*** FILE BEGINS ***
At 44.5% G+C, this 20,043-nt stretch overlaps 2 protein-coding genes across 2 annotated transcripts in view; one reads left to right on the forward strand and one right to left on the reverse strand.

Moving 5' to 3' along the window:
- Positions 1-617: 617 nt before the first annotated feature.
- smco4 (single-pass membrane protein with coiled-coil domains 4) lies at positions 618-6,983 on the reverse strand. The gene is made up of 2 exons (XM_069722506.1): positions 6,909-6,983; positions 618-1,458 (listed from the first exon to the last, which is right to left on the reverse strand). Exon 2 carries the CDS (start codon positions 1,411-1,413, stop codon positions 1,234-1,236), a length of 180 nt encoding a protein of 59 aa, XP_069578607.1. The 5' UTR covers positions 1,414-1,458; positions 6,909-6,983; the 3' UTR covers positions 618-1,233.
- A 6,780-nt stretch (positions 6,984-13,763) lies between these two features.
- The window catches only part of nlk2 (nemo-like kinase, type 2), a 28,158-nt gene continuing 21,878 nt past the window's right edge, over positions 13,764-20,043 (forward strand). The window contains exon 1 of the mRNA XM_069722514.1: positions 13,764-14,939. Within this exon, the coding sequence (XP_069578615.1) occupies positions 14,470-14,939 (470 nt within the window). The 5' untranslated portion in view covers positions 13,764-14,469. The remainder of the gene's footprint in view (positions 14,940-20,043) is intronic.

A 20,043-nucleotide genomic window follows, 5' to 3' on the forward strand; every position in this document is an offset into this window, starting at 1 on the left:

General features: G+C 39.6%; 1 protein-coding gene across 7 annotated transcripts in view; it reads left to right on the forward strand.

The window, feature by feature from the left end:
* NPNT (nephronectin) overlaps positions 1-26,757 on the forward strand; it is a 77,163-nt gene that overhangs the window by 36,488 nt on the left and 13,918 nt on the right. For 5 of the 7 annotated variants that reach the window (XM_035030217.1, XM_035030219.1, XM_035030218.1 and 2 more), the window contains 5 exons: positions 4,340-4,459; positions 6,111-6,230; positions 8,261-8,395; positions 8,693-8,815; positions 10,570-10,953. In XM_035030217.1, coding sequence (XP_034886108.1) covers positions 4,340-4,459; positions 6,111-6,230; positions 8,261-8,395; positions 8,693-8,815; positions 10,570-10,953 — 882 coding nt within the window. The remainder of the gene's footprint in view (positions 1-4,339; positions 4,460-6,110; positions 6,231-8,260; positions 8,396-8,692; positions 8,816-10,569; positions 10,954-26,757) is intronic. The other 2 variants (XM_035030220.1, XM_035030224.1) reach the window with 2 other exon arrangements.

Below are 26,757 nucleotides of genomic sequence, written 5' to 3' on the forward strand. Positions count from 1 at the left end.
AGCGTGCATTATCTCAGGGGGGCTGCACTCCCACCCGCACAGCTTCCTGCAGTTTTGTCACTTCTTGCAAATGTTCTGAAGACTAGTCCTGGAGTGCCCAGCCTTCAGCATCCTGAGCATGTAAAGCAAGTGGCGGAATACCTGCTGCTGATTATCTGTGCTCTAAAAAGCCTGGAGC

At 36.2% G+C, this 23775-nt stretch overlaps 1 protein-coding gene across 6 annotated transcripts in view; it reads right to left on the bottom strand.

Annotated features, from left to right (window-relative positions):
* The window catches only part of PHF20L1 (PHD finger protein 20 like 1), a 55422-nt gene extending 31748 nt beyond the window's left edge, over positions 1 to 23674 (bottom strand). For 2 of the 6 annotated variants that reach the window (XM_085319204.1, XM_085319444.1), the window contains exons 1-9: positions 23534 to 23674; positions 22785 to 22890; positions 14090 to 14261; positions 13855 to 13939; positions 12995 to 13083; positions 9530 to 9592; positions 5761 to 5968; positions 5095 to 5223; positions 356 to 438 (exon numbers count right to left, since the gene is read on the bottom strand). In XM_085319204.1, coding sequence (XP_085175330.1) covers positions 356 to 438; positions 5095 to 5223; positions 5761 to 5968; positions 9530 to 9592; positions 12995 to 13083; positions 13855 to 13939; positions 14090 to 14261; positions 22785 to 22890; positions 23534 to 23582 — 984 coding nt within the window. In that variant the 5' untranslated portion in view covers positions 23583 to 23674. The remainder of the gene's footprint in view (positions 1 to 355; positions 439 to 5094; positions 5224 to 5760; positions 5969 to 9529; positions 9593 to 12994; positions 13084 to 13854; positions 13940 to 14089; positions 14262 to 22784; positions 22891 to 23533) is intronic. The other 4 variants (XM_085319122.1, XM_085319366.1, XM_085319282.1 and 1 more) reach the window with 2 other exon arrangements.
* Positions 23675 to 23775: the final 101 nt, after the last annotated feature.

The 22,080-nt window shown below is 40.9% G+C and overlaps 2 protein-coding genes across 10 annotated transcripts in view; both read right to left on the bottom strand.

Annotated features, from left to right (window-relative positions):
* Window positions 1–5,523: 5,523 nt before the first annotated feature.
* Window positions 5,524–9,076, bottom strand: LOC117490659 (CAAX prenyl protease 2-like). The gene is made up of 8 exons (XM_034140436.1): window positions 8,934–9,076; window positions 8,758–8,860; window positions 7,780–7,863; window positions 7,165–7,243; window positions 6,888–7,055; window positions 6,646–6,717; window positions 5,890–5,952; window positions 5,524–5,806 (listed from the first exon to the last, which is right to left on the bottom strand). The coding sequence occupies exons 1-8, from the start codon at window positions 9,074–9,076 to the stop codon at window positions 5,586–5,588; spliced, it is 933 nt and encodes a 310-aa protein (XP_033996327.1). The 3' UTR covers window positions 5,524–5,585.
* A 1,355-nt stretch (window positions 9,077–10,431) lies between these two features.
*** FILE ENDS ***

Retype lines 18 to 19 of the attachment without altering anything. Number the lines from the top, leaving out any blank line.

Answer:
Annotated features, from left to right (window-relative positions):
* Window positions 1–5,523: 5,523 nt before the first annotated feature.